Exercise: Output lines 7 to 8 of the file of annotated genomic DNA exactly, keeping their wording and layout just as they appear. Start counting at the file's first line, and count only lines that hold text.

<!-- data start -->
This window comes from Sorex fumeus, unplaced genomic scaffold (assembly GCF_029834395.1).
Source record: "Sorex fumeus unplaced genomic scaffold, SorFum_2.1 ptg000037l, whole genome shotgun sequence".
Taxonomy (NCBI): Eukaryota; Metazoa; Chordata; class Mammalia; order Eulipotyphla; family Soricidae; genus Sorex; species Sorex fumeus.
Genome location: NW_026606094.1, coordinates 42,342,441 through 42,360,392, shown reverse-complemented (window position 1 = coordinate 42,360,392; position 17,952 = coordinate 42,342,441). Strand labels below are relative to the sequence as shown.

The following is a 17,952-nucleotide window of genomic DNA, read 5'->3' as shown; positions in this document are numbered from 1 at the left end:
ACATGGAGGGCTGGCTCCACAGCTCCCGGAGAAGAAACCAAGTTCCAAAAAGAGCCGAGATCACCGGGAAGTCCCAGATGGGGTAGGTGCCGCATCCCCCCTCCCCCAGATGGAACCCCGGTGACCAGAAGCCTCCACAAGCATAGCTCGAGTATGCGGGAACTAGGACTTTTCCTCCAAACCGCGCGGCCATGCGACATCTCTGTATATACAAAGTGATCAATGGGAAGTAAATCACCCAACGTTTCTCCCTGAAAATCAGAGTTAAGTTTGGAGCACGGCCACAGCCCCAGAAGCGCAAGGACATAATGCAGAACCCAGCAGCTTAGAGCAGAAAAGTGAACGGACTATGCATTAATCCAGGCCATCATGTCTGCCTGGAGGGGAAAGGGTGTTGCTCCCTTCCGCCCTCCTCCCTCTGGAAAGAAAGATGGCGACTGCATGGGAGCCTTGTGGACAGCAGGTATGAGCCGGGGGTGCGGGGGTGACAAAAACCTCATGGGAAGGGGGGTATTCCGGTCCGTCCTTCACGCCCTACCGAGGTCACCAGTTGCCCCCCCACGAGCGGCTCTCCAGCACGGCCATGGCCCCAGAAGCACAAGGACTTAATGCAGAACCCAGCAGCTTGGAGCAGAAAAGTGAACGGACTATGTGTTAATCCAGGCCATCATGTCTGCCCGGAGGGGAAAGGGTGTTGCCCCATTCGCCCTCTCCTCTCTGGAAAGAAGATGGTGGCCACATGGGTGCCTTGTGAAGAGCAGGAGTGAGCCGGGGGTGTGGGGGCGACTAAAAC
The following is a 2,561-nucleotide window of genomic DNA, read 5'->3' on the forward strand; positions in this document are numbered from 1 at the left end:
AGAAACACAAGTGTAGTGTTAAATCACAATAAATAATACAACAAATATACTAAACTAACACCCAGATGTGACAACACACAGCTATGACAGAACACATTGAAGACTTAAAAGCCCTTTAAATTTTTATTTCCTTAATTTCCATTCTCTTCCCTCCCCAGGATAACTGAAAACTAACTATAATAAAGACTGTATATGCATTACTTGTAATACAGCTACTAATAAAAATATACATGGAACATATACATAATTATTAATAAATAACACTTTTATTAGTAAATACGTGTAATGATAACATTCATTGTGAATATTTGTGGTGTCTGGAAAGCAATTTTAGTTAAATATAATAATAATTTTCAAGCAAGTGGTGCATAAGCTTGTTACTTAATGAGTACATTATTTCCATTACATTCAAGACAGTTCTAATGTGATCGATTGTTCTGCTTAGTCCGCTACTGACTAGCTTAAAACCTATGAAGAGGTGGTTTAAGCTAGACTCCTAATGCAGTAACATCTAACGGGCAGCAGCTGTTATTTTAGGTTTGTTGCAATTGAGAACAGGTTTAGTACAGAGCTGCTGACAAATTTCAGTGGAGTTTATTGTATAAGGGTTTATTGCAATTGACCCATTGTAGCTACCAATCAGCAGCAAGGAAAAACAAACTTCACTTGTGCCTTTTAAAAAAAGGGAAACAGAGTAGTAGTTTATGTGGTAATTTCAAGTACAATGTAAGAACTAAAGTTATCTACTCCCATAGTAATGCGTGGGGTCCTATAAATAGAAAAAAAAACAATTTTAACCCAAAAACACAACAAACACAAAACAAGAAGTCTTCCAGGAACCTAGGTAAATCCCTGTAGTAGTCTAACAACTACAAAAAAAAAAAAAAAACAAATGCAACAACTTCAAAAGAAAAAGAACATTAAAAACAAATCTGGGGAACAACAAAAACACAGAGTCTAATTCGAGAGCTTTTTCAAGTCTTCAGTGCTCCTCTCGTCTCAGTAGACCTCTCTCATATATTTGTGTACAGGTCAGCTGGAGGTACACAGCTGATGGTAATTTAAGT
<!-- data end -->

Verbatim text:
The following is a 2,561-nucleotide window of genomic DNA, read 5'->3' on the forward strand; positions in this document are numbered from 1 at the left end:
AGAAACACAAGTGTAGTGTTAAATCACAATAAATAATACAACAAATATACTAAACTAACACCCAGATGTGACAACACACAGCTATGACAGAACACATTGAAGACTTAAAAGCCCTTTAAATTTTTATTTCCTTAATTTCCATTCTCTTCCCTCCCCAGGATAACTGAAAACTAACTATAATAAAGACTGTATATGCATTACTTGTAATACAGCTACTAATAAAAATATACATGGAACATATACATAATTATTAATAAATAACACTTTTATTAGTAAATACGTGTAATGATAACATTCATTGTGAATATTTGTGGTGTCTGGAAAGCAATTTTAGTTAAATATAATAATAATTTTCAAGCAAGTGGTGCATAAGCTTGTTACTTAATGAGTACATTATTTCCATTACATTCAAGACAGTTCTAATGTGATCGATTGTTCTGCTTAGTCCGCTACTGACTAGCTTAAAACCTATGAAGAGGTGGTTTAAGCTAGACTCCTAATGCAGTAACATCTAACGGGCAGCAGCTGTTATTTTAGGTTTGTTGCAATTGAGAACAGGTTTAGTACAGAGCTGCTGACAAATTTCAGTGGAGTTTATTGTATAAGGGTTTATTGCAATTGACCCATTGTAGCTACCAATCAGCAGCAAGGAAAAACAAACTTCACTTGTGCCTTTTAAAAAAAGGGAAACAGAGTAGTAGTTTATGTGGTAATTTCAAGTACAATGTAAGAACTAAAGTTATCTACTCCCATAGTAATGCGTGGGGTCCTATAAATAGAAAAAAAAACAATTTTAACCCAAAAACACAACAAACACAAAACAAGAAGTCTTCCAGGAACCTAGGTAAATCCCTGTAGTAGTCTAACAACTACAAAAAAAAAAAAAAAACAAATGCAACAACTTCAAAAGAAAAAGAACATTAAAAACAAATCTGGGGAACAACAAAAACACAGAGTCTAATTCGAGAGCTTTTTCAAGTCTTCAGTGCTCCTCTCGTCTCAGTAGACCTCTCTCATATATTTGTGTACAGGTCAGCTGGAGGTACACAGCTGATGGTAATTTAAGT